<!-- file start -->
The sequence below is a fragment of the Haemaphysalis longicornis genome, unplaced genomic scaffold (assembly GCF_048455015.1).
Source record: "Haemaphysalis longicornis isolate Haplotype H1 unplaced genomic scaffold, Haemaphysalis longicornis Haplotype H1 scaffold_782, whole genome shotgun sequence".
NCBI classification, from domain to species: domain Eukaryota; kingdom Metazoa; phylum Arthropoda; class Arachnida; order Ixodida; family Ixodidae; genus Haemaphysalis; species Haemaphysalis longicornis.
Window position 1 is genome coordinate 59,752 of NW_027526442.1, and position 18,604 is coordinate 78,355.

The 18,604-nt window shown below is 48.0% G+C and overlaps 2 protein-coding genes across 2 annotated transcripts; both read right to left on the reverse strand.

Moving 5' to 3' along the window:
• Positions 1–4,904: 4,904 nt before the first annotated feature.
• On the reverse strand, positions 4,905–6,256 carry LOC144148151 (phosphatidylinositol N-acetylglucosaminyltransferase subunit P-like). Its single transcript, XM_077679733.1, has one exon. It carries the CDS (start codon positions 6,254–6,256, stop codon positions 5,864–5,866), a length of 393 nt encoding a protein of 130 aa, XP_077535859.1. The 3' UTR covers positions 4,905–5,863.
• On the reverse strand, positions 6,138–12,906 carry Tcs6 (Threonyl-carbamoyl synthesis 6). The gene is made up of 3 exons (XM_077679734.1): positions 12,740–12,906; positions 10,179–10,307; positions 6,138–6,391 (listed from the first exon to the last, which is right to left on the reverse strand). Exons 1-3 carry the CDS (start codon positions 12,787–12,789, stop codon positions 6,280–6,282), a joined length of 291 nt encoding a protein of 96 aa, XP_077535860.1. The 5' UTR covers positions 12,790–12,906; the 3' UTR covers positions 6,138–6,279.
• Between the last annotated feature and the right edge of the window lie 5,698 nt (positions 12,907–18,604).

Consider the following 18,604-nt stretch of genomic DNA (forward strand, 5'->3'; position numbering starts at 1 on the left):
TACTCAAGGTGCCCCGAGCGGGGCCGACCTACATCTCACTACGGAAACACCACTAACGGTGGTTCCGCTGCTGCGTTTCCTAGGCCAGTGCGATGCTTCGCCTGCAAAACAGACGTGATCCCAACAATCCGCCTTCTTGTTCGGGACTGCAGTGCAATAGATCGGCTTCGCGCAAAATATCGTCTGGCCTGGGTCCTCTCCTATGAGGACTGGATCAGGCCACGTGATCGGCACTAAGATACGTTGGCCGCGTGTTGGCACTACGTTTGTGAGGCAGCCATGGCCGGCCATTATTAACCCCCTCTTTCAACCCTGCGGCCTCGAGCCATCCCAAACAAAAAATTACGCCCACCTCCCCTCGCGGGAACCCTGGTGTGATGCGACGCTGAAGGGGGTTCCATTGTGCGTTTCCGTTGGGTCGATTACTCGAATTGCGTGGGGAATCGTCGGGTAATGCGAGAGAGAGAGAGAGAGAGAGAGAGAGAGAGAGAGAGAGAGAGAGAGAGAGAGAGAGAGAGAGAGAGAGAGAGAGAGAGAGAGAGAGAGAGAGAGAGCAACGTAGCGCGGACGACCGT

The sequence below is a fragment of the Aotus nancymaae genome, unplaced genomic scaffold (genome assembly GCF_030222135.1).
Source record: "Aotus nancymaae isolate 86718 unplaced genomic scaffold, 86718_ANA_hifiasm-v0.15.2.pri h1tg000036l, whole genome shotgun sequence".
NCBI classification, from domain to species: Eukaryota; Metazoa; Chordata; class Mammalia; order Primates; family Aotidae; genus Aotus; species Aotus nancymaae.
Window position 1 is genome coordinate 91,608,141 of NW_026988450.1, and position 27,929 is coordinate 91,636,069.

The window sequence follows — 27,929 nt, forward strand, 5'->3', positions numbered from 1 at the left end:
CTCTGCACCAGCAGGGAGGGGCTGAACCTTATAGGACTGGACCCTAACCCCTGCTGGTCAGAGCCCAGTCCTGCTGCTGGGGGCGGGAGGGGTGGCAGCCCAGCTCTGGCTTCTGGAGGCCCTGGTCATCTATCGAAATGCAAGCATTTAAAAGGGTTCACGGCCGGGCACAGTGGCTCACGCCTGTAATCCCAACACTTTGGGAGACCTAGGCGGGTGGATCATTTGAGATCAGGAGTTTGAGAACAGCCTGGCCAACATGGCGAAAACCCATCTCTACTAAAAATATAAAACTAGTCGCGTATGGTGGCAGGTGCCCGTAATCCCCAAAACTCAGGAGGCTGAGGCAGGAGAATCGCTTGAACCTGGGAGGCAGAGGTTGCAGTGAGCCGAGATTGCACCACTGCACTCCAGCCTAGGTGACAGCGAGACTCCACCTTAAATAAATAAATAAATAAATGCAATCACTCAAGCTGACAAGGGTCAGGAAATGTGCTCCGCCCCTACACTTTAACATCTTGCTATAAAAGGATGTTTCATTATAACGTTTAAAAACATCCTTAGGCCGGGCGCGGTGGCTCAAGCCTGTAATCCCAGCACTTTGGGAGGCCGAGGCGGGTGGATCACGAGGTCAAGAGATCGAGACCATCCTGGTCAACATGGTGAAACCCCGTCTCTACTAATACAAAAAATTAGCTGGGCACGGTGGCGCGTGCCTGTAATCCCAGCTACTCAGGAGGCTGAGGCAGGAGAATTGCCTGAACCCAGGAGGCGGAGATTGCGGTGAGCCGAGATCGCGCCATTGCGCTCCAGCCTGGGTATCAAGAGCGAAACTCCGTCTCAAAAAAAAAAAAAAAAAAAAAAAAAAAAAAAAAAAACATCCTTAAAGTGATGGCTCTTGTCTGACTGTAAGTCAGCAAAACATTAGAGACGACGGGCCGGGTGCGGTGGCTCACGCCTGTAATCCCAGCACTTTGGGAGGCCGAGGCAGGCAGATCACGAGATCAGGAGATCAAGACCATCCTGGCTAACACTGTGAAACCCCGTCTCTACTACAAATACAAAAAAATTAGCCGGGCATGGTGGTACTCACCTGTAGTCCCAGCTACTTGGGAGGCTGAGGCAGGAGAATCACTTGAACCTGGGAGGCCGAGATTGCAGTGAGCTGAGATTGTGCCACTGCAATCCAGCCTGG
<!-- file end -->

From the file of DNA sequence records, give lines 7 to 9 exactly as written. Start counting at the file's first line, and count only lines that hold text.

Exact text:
• Positions 1–4,904: 4,904 nt before the first annotated feature.
• On the reverse strand, positions 4,905–6,256 carry LOC144148151 (phosphatidylinositol N-acetylglucosaminyltransferase subunit P-like). Its single transcript, XM_077679733.1, has one exon. It carries the CDS (start codon positions 6,254–6,256, stop codon positions 5,864–5,866), a length of 393 nt encoding a protein of 130 aa, XP_077535859.1. The 3' UTR covers positions 4,905–5,863.
• On the reverse strand, positions 6,138–12,906 carry Tcs6 (Threonyl-carbamoyl synthesis 6). The gene is made up of 3 exons (XM_077679734.1): positions 12,740–12,906; positions 10,179–10,307; positions 6,138–6,391 (listed from the first exon to the last, which is right to left on the reverse strand). Exons 1-3 carry the CDS (start codon positions 12,787–12,789, stop codon positions 6,280–6,282), a joined length of 291 nt encoding a protein of 96 aa, XP_077535860.1. The 5' UTR covers positions 12,790–12,906; the 3' UTR covers positions 6,138–6,279.